The Three Gorges Dam was hailed as one of the greatest engineering feats of the 20th Century. In a show of raw power to the 1.3 billion population, the Communist Party, led by President Jiang Zemin, would tame the mighty Yangtze River.
Translated as “Long River”, The Yangtze is over 6000 KM long. The longest in Asia and the third longest worldwide, and home to some of the highest bio-diversity on the planet. The river basin covers 1.8 Dillon sq km, some 18% of China’s landmass.
The unprecedented Dam project would prevent the flooding that frequently devestated central China. It would also create the world’s largest and most productive hydo-electric dam and open-up Central China to shipping.
Behind the 175-meter-high Dam a 600 kilometer-long ribbon-lake was created all the way to the “megacity” Chongqing, the capitol of Sichuan, and China’s most populous city.
Constuction required the displacement of one and a half million souls to make way for the project.
Thousands of traditional villages and towns along the fabled Yangtzte, and it’s tributaries were flooded. Large ominous signs were erecetd along the hillsides. Buildings below the 175-meter mark were ear-marked for evacuation.
In order to force the people away for good, entire towns were destroyed. Every building torn down. Inhabitants were not given compensation until their home was flattened.
New modern towns were built higher up the hillsides.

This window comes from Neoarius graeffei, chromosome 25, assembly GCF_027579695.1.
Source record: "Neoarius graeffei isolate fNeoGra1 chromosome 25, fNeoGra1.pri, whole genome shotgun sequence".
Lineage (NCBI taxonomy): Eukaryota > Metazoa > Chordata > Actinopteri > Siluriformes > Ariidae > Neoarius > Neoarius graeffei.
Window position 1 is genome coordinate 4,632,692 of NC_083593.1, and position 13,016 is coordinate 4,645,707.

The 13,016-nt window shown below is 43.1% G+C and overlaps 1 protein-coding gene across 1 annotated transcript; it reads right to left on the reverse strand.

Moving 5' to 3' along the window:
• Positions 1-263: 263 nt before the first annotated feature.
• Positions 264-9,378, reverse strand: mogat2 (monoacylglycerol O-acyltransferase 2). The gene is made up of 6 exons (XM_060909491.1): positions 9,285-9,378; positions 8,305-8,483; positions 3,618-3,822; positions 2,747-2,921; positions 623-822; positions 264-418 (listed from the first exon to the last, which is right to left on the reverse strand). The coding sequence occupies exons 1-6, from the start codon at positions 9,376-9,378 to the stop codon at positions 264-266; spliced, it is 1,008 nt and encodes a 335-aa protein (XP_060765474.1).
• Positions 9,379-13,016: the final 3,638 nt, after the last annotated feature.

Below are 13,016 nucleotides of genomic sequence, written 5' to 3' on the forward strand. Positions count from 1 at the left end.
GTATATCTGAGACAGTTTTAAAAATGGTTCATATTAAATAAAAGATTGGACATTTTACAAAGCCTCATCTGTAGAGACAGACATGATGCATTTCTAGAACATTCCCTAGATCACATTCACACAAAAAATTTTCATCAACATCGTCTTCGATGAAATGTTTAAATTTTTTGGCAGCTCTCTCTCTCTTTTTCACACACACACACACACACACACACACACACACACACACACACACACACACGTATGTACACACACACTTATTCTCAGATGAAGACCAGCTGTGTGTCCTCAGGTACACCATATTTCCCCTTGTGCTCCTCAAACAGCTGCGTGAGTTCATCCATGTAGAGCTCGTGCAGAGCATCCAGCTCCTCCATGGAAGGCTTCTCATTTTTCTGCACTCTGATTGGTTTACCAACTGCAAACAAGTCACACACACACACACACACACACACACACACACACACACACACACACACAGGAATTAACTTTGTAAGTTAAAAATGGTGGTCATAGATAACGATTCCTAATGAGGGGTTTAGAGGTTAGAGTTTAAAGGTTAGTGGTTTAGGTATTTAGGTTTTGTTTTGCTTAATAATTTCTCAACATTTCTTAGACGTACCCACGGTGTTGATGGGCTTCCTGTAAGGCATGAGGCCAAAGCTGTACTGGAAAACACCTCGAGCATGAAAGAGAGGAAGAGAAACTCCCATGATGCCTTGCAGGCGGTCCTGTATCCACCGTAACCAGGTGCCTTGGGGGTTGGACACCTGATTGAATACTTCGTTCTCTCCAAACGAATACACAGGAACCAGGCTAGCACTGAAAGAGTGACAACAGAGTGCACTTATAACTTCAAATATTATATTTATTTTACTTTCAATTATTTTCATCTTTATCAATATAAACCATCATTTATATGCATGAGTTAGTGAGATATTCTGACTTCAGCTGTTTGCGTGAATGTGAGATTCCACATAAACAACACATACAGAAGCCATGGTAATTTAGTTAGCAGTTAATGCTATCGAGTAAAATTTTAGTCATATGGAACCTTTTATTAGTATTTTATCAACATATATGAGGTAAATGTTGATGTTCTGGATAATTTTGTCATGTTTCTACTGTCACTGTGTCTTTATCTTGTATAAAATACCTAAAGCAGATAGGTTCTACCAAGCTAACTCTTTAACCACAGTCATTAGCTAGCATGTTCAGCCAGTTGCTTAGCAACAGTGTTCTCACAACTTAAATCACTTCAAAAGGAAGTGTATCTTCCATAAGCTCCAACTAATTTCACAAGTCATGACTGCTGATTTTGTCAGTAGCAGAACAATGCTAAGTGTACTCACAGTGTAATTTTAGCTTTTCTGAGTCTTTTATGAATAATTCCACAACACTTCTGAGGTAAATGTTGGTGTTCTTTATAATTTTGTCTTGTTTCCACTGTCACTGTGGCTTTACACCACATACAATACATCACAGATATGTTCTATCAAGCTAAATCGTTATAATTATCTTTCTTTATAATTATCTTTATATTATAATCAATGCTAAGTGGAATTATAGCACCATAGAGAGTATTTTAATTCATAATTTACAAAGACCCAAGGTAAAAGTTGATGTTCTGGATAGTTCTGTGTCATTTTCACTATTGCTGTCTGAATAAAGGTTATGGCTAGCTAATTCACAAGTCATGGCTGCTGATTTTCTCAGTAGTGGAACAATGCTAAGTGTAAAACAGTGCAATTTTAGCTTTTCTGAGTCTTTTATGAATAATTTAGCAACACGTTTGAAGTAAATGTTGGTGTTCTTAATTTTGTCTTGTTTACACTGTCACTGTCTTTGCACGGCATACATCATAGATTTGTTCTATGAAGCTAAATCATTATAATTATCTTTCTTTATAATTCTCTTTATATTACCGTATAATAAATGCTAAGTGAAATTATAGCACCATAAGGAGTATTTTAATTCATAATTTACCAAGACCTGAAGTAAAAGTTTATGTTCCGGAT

The Communist Party wanted to flush away the traditional way of life that persisted in the Chinese heartland.
Several temples, including the 1700 year-old Yang Fei Temple, were re-built on higher ground but thousands-upon-thousands of historic buildings, and precious archeological sites, were destroyed and flooded.
I started visting the Three Gorges project in 1999 and returned several times including 2006, when the flooding started, and again in 2010 when the flooding was complete. I travelled the 570 kilometrs from the Dam site, to Chong Qing, in both directions, hopping on and off ferries and later hydrofoils.
I witnessed farmers and locals rioting in protest at their land being confiscated, I saw farming dynasties forced from their centuries old land and ancient townships destroyed.
The Yangtze is so polluted and the ecosystem altered that the 200 fish species have all but vanished. With fishing now banned along most of the river, in an attempt to recover stocks, the 280,000 fishermen are destitute.
Locals were encouraged to move from their anscestoral home to other parts of China to look for work. Many, especially the old, returned penniless.
Twice I gained access to the Dam site itself; the largest construction site on the planet, where more than 100 men died during contruction.
During my final visit, when the water had risen, I witnessed, the man-made, landslides and “mini-quakes” quakes that cracked roads and buildings. Frequent landslides often destroyed farm and homes re-built on higher but unstable ground.
Environmentalists had been warning that the Three Gorges Dam project that was ill-suited for the Yangtze River basin for years before the project started.
In 2011 China admitted the Dam had caused widespread social and ecological damage.
Recent reports claim that the Dam itself is threatened as it struggles to cope with this year’s especially heavy seasonal rainfall.
The Communist Party recently admitted (July 2020) now the Dam itself has started moving. – ends
The project was shot with a mix of 35 mm B/W film on Nikon SLR and also (digital) DSLR. The images were part of Undercover China exhibit in Hong Kong in 2012 and published as a photo-essay in the South China Morning Post Magazine.